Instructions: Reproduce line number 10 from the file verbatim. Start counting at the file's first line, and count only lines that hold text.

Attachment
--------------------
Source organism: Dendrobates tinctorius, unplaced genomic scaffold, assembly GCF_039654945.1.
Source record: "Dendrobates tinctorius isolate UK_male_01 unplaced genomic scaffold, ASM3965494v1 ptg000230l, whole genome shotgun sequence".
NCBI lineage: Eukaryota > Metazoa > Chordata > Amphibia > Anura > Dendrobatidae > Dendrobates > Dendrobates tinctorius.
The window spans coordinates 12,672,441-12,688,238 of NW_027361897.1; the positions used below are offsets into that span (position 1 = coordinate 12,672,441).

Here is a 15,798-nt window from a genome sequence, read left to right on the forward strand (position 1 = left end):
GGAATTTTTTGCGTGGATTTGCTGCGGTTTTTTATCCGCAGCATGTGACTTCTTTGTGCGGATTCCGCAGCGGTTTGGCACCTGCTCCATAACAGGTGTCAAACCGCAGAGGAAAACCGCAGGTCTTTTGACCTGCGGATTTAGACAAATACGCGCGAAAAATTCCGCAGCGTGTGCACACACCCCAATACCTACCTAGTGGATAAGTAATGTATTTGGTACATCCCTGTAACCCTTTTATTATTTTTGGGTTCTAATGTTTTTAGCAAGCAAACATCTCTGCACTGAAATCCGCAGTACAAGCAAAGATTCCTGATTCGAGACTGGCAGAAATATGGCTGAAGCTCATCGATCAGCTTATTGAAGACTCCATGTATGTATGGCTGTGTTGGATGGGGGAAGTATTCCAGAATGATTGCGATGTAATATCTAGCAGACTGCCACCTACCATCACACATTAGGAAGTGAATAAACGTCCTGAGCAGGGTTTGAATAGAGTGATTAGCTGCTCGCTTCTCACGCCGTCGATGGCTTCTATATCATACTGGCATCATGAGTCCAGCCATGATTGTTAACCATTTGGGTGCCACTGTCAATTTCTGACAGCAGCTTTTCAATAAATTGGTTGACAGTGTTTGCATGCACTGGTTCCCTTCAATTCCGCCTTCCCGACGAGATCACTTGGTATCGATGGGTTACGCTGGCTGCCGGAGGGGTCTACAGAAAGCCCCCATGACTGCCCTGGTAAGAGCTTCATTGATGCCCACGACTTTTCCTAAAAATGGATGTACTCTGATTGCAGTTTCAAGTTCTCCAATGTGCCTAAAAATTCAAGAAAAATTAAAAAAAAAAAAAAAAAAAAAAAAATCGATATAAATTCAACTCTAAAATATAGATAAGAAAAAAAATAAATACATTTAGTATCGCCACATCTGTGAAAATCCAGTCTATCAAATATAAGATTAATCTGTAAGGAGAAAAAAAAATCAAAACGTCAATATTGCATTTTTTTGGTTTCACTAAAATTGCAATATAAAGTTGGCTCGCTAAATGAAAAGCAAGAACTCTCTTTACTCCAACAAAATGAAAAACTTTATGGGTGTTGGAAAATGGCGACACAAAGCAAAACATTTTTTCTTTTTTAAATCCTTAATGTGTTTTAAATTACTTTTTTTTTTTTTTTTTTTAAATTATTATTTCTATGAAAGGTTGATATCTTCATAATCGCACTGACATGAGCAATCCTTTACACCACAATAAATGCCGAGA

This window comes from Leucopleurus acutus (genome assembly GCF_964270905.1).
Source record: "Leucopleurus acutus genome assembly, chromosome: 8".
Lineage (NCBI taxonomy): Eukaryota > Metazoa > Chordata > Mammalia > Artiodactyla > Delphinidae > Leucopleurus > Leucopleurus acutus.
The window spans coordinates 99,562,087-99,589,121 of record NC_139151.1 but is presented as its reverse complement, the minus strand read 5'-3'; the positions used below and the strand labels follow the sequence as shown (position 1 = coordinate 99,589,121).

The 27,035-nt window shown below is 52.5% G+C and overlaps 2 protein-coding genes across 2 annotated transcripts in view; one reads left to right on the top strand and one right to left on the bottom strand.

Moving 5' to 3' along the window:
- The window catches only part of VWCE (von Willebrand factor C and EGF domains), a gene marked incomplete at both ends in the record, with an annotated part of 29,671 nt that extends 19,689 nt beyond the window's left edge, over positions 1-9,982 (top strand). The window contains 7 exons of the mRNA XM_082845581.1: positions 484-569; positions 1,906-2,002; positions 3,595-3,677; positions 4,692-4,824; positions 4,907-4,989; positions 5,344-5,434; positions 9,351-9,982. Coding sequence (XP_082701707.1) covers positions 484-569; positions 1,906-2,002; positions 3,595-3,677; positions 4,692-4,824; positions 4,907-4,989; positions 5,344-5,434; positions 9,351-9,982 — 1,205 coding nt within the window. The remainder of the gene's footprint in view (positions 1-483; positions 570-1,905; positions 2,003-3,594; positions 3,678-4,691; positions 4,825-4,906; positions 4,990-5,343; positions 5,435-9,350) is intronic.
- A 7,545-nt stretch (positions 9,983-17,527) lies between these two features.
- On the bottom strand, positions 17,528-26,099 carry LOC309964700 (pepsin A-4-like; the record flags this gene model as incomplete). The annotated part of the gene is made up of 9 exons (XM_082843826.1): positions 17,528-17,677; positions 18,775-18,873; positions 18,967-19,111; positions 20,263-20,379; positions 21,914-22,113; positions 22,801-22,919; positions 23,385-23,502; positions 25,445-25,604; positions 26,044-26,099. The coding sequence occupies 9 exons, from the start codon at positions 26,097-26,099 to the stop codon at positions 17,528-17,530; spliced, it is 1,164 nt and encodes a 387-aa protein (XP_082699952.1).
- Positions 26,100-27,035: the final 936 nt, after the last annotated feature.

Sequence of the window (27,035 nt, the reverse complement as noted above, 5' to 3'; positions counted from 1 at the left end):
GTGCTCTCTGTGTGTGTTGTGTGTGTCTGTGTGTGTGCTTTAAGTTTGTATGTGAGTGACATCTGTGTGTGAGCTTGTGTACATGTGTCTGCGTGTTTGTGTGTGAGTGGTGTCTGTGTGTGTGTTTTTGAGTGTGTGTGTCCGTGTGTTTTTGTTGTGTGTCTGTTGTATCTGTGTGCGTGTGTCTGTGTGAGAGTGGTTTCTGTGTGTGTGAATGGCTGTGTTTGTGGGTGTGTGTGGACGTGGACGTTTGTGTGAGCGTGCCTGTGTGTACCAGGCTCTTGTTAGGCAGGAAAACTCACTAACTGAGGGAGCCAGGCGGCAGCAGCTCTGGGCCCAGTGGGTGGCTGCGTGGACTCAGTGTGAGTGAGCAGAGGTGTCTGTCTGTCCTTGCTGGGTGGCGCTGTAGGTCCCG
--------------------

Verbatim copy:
The window spans coordinates 99,562,087-99,589,121 of record NC_139151.1 but is presented as its reverse complement, the minus strand read 5'-3'; the positions used below and the strand labels follow the sequence as shown (position 1 = coordinate 99,589,121).